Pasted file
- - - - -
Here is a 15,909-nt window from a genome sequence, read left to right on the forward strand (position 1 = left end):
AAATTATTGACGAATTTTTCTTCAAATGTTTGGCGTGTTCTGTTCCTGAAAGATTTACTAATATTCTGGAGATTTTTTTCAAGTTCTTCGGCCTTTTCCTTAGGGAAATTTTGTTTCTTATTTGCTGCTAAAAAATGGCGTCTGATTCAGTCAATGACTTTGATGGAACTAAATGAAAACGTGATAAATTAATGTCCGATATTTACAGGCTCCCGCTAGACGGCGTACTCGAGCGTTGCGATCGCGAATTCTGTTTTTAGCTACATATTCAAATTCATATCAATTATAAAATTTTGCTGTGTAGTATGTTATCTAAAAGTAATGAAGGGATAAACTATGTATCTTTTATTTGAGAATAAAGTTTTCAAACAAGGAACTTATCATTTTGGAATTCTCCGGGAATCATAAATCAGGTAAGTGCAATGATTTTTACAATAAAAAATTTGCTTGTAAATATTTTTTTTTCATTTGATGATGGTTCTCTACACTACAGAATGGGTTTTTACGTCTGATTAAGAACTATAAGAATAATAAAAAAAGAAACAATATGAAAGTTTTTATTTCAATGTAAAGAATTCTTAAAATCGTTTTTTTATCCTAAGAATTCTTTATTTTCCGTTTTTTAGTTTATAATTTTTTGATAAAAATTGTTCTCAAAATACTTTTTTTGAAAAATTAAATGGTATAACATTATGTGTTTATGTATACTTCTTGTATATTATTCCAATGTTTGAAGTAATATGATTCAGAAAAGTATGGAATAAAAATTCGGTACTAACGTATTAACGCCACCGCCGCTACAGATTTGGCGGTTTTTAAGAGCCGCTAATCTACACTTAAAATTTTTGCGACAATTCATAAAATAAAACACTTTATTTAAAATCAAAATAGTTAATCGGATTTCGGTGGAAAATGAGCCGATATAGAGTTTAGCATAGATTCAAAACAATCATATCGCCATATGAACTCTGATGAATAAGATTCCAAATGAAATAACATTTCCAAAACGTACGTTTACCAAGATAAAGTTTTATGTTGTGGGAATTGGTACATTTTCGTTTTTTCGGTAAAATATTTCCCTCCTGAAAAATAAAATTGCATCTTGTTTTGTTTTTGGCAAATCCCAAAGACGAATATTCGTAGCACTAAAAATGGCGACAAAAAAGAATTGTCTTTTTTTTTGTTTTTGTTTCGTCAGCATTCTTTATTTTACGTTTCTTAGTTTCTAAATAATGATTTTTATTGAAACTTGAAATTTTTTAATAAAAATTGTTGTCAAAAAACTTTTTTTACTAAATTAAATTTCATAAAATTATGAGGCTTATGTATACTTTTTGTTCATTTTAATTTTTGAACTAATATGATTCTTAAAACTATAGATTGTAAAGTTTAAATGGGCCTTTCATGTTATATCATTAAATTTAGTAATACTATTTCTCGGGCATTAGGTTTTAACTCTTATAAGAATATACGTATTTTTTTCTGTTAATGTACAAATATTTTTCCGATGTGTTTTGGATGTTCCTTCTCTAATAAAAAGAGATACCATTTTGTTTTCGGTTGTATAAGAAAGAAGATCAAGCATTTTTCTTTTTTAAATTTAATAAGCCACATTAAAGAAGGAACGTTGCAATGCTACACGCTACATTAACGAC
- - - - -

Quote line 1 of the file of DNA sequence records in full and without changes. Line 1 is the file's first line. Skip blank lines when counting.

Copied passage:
Here is a 15,909-nt window from a genome sequence, read left to right on the forward strand (position 1 = left end):